BAKERSFIELD, Calif. (KGET) – Annie Schreiber was arrested in August after authorities accused her of running an unlicensed dog boarding operation. Now a judge has sent her to a mental health diversion program that, with good behavior, could get her charges dismissed.

A decision, dog owner, Jo’Ann Boone says she is not happy with.

Boone said Annie Schreiber was one of her best friends and she trusted her to keep her dog, Batman, during a tough time.

Only to get a call from animal control months later to pick up her dog after he was one of more than 20 dogs seized from being neglected at multiple residences.

“It’s my child. You always want what’s best for them and to know that I made that wrong mistake for him in trusting someone it hurt because I would never do that to someone,” Boone said.

When she got him, Boone said he was nearly 50 pounds as opposed to 70 pounds when she dropped him off to Schreiber.

Schreiber faced 14 counts of felony animal cruelty, but a judge granted her entry into a mental health diversion program.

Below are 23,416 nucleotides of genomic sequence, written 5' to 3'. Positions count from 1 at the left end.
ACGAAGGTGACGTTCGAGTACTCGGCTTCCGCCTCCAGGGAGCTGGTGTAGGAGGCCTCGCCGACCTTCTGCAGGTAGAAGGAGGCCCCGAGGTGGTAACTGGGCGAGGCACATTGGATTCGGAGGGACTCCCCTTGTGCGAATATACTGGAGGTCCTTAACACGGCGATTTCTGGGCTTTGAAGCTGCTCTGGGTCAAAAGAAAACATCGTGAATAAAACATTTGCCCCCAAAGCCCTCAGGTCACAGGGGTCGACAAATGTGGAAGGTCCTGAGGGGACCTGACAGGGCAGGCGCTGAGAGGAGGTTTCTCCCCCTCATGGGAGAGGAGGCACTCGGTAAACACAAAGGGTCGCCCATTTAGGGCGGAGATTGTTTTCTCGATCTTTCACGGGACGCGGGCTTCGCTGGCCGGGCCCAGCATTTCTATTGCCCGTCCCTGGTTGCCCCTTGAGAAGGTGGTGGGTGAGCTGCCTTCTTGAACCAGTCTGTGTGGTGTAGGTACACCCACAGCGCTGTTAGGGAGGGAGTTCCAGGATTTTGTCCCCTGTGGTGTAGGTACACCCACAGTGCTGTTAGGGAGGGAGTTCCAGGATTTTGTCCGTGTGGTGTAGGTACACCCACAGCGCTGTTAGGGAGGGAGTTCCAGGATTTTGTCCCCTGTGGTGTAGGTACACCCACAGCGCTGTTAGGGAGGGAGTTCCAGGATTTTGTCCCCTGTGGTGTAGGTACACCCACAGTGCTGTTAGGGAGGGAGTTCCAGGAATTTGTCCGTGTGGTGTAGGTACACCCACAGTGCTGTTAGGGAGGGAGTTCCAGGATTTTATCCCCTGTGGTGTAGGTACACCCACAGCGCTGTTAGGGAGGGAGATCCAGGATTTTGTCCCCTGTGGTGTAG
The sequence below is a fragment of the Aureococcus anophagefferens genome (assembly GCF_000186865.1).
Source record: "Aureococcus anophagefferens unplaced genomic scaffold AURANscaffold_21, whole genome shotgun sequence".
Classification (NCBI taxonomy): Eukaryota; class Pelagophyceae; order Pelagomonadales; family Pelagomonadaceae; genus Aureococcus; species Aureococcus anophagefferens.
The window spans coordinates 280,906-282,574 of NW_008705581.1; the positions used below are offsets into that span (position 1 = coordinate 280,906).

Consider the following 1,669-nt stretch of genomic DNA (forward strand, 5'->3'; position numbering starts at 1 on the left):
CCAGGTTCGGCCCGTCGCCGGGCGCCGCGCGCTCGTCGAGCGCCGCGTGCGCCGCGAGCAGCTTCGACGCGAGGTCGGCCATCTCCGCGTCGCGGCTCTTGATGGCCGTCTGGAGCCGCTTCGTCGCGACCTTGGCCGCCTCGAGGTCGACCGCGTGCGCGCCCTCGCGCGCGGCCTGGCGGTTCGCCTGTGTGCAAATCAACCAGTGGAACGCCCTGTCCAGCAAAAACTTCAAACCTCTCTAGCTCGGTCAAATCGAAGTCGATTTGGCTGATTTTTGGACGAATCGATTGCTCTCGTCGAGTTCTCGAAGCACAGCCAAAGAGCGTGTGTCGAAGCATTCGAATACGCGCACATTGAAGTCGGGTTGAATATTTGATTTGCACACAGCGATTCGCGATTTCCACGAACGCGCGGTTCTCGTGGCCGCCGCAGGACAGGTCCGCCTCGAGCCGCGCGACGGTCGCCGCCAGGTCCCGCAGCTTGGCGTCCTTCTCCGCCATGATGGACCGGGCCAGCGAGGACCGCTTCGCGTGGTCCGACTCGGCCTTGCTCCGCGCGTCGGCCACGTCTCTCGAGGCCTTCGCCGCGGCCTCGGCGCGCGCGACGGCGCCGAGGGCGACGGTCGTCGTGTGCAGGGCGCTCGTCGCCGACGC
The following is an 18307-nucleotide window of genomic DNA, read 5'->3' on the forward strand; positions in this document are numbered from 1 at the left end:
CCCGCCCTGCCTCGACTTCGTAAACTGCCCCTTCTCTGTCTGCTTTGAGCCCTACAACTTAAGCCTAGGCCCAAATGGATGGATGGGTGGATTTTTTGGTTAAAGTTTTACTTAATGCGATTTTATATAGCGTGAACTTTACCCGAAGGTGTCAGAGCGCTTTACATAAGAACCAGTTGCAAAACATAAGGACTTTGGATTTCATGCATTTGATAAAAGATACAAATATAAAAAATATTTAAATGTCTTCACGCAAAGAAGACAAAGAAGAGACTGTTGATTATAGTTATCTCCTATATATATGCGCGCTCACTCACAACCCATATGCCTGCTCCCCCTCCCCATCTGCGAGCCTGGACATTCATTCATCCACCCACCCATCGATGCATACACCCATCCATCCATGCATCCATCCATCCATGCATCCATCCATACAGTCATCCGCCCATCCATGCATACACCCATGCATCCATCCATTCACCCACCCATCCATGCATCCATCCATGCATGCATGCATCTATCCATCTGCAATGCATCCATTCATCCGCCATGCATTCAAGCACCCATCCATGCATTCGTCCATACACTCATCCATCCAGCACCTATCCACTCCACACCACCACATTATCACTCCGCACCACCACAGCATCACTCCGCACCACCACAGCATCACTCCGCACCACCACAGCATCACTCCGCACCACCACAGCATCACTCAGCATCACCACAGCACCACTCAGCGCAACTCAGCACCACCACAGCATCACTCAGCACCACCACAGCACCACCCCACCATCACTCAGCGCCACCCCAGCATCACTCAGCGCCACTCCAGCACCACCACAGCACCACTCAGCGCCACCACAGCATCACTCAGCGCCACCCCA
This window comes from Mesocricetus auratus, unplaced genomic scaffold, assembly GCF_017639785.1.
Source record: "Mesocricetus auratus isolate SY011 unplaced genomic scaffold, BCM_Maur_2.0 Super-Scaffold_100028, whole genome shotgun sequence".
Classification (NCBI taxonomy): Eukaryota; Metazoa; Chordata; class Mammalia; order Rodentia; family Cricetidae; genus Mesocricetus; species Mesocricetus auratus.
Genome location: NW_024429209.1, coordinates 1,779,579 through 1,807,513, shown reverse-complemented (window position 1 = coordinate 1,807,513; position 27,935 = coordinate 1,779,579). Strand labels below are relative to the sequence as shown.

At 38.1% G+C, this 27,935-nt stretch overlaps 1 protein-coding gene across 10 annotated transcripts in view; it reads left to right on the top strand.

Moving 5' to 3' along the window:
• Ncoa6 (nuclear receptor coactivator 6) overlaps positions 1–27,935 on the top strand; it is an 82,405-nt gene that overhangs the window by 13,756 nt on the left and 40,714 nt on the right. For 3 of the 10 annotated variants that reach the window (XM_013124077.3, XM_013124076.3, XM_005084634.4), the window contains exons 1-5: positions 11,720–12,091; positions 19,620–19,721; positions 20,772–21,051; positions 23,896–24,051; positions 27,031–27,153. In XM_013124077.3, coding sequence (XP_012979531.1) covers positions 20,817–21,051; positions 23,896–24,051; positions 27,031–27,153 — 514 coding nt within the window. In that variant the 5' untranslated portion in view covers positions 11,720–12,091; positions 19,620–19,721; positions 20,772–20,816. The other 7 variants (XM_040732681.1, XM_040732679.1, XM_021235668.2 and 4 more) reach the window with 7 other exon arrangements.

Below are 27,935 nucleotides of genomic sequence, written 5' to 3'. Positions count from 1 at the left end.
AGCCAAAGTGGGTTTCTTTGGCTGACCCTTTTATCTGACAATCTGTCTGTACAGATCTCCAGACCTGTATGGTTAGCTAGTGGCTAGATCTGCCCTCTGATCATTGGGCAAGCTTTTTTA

Boone believes that it is not justice for these animals.

“I got lucky, I got him back, not everybody gets that. You have not only ripped our lives apart, but she’s ripped so many people’s families apart it’s not fair it’s really not because you’re basically giving her an out,” Boone said.

According to Animal Behaviorist Joshua Proctor, The Bakersfield Animal Care Center took in most of the dogs found including 16 large dogs and several small dogs.

Making the overwhelmed center even worse, forcing the center to euthanize most of those not adopted or returned to their owner.

“Every day we’re already in survival mode and when we take on a case that big, we don’t know how we’re going to make it to the next day,” Proctor said.

Proctor claims this all could have been avoided had Schreiber not taken in so many animals and held them for so long.

“Most board and trains can only do up to six dogs, she had one person and she had way more than six dogs, even the best trainers can’t handle that many dogs […] so people think they’re helping when they’re not they’re actually making the problem worse,” Proctor said.

Schreiber has been sentenced to an undetermined commitment time in the mental health program.